Poetry Corner: David Shulman
One of the iconic images of the American Revolution was actually painted 75 years later: “Washington Crossing the Delaware,” painted by Emanuel Gottlieb Leutze in 1851, shows George Washington leading his troops in boats across the Delaware River, in preparation for a Christmas surprise attack on Hessian mercenaries camped out near Trenton, in what is now New Jersey, in 1776.
In the 1930s, poet David Shulman was moved by the painting to write a sonnet. Now, the form of the sonnet is difficult enough. Shulman made his own task all the harder by making each line of the sonnet an anagram of the title. Yes, the result is not necessarily great poetry, and sometimes descends to doggerel. Still, one has to applaud Shulman for actually pulling it off at all – much as Washington is to be praised for pulling off his daring surprise attack.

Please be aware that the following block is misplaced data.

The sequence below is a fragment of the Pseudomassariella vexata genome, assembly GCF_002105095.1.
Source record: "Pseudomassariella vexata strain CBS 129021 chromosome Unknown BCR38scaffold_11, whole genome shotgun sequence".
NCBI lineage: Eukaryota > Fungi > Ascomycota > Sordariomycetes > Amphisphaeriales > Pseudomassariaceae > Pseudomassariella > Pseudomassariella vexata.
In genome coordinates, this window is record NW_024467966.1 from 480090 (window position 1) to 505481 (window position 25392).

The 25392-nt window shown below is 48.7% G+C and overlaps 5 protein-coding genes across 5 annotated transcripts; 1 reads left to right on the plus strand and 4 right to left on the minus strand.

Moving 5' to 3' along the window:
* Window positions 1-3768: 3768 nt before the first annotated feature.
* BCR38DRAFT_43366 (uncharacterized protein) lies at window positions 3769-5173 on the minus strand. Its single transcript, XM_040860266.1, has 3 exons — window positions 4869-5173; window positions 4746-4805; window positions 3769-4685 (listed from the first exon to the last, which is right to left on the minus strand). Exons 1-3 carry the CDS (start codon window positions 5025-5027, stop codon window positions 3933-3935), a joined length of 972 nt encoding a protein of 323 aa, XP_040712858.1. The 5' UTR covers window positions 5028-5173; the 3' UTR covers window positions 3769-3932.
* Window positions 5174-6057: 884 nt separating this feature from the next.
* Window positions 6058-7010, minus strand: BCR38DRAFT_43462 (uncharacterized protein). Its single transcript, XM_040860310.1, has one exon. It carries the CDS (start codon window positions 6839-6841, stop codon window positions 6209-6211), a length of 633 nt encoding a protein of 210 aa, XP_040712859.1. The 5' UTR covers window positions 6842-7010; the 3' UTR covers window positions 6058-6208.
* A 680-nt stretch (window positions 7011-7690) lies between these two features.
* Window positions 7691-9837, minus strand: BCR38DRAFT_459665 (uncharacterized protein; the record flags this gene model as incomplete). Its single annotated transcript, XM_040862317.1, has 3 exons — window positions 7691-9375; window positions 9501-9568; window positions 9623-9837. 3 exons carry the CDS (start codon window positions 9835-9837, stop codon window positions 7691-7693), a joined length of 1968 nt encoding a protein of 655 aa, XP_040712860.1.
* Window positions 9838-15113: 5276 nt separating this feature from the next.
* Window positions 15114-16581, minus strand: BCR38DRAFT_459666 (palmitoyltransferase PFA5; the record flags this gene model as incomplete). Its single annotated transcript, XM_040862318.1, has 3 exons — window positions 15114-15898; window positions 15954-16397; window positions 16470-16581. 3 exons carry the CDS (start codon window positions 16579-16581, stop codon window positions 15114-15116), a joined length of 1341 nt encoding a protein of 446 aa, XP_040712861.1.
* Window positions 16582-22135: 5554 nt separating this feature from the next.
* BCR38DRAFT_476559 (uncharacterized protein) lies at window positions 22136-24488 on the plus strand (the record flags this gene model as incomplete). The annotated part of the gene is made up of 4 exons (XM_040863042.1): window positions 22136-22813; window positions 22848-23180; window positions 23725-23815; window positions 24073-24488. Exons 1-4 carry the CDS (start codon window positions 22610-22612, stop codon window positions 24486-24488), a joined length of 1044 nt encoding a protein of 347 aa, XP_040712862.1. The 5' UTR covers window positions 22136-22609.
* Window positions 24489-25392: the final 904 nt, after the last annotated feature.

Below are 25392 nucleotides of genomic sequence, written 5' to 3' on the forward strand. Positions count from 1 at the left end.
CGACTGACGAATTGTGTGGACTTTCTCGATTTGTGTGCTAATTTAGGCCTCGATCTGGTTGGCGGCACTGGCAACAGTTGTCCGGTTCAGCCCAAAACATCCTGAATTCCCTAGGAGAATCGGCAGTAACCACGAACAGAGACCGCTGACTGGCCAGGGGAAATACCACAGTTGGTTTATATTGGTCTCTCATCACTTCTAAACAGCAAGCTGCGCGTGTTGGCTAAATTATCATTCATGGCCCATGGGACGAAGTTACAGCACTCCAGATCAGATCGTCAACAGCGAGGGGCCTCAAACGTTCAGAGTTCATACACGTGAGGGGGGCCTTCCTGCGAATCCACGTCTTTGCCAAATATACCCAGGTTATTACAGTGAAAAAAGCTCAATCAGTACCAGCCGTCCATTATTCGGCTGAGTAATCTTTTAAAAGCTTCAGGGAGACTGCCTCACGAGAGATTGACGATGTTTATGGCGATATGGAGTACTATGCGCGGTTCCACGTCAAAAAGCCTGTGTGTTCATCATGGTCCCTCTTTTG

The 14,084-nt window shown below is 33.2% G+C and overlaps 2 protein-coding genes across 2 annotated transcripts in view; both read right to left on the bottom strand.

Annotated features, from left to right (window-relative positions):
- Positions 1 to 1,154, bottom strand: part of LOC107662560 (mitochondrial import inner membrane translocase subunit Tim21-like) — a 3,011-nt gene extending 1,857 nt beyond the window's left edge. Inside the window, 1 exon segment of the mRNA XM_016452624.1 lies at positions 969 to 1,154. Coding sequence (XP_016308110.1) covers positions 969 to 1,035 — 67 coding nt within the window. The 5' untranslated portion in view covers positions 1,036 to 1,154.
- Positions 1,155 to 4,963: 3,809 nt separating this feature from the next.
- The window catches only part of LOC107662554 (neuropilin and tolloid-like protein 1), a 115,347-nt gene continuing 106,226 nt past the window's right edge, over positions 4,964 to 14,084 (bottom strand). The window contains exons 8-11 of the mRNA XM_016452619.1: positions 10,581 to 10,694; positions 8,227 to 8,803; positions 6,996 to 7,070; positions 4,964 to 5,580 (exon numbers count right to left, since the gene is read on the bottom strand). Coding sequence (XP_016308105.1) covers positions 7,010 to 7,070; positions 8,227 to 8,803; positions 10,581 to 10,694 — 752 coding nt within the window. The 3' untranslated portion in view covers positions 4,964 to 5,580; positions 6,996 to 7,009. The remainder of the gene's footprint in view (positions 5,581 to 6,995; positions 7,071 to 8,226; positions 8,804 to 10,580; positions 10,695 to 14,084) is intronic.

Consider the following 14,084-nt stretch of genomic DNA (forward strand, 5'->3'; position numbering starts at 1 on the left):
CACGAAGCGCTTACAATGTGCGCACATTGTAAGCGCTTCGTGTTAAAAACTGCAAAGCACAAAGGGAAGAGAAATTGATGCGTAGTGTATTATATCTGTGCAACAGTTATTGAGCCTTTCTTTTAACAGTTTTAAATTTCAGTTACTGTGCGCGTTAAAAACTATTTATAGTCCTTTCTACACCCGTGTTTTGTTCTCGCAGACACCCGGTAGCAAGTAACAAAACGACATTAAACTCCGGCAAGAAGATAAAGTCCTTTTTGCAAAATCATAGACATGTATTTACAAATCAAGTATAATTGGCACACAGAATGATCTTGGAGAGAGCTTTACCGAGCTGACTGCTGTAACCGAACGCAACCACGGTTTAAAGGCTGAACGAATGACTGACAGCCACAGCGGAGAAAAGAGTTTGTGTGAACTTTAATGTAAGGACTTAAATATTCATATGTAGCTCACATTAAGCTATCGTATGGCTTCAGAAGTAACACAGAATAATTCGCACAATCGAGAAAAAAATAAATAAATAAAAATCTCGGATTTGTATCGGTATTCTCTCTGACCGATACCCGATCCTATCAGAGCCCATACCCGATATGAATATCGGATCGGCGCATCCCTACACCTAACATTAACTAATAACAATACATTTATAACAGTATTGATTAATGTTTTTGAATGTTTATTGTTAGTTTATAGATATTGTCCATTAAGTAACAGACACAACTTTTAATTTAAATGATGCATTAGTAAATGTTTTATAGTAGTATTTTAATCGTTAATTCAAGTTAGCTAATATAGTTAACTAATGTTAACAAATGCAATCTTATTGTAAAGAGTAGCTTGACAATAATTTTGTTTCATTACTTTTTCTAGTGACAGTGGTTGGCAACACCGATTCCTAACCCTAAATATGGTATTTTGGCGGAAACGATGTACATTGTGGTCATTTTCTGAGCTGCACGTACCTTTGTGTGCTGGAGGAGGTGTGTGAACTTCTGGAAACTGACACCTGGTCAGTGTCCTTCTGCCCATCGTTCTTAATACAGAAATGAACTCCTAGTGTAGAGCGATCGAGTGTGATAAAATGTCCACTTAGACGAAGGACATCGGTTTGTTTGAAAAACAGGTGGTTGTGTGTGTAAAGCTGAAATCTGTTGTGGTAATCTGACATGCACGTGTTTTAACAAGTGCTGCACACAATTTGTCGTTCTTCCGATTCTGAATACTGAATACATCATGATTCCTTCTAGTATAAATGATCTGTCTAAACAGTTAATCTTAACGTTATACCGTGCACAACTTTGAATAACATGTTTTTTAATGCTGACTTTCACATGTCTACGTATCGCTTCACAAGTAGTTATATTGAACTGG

Washington Crossing the Delaware
A hard, howling, tossing water scene.
Strong tide was washing hero clean.
"How cold!" Weather stings as in anger.
O Silent night shows war ace danger!
The cold waters swashing on in rage.
Redcoats warn slow his hint engage.
When star general's action wish'd "Go!"
He saw his ragged continentals row.
Ah, he stands - sailor crew went going.
And so this general watches rowing.
He hastens - winter again grows cold.
A wet crew gain Hessian stronghold.
George can't lose war with's hands in;
He's astern - so go alight, crew, and win!